Do supermajority rules limit or enhance majority tyranny? evidence from the US States, 1960–1997
Buchanan and Tullock (1962) demonstrates that supermajority rules can reduce tyranny of majority problems in a democracy. However, recent theoretical work by Dixit, Grossman, and Gul (2000) postulates that this static analysis of supermajority rules may be inadequate to explain political decisions in a dynamic setting. In fact, supermajority rules may increase the incidence of majority tyranny because of rotating political representation. Using data from US state legislatures we examine the effect of supermajority rules on different categories of government expenditures and tax revenues during the latter half of the 20th century. We find supermajority rules have little effect on general government expenditures and tax revenues. However, supermajority rules are associated with lower public welfare transfers, which supports the traditional analysis of the fiscal effects of supermajority rules. Copyright Springer Science+Business Media, Inc. 2006
Volume (Year): 127 (2006)
Issue (Month): 3 (June)
|Contact details of provider:|| Web page: http://www.springer.com|
|Order Information:||Web: http://www.springer.com/economics/public+finance/journal/11127/PS2|
Please report citation or reference errors to , or , if you are the registered author of the cited work, log in to your RePEc Author Service profile, click on "citations" and make appropriate adjustments.:
- Knight, Brian G., 2000. "Supermajority voting requirements for tax increases: evidence from the states," Journal of Public Economics, Elsevier, vol. 76(1), pages 41-67, April.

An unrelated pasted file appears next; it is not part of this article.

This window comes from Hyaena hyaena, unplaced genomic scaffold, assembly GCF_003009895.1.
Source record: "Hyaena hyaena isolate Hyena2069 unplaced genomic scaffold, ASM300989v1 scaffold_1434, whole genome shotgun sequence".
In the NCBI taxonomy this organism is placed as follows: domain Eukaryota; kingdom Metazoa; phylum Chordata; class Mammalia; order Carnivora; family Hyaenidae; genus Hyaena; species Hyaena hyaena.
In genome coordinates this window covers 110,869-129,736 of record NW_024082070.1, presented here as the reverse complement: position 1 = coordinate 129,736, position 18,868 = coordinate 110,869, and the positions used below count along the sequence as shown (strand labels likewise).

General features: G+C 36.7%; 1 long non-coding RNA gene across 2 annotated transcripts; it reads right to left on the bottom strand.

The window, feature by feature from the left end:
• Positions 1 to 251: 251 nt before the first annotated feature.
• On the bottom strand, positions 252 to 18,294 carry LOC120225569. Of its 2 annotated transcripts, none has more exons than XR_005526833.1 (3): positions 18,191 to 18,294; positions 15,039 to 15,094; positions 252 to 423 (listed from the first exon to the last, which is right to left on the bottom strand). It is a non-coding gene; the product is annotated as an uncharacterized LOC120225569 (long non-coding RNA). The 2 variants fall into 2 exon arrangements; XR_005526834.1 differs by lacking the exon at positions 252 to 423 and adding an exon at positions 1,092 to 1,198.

- John Charles Bradbury & W. Mark Crain, 2002. "Bicameral Legislatures and Fiscal Policy," Southern Economic Journal, Southern Economic Association, vol. 68(3), pages 646-659, January.
- Avinash Dixit & Gene M. Grossman & Faruk Gul, 2000. "The Dynamics of Political Compromise," Journal of Political Economy, University of Chicago Press, vol. 108(3), pages 531-568, June.
- Gordon Tullock, 1959. "Problems of Majority Voting," Journal of Political Economy, University of Chicago Press, vol. 67, pages 571-571.
- Bradbury, John Charles & Crain, W. Mark, 2001. "Legislative organization and government spending: cross-country evidence," Journal of Public Economics, Elsevier, vol. 82(3), pages 309-325, December.
- Baltagi, Badi H. & Wu, Ping X., 1999. "Unequally Spaced Panel Data Regressions With Ar(1) Disturbances," Econometric Theory, Cambridge University Press, vol. 15(06), pages 814-823, December.
- Alesina, Alberto, 1988. "Credibility and Policy Convergence in a Two-Party System with Rational Voters," American Economic Review, American Economic Association, vol. 78(4), pages 796-805, September.
When requesting a correction, please mention this item's handle: RePEc:kap:pubcho:v:127:y:2006:i:3:p:429-441. See general information about how to correct material in RePEc.
For technical questions regarding this item, or to correct its authors, title, abstract, bibliographic or download information, contact: (Sonal Shukla)or (Rebekah McClure)
If references are entirely missing, you can add them using this form.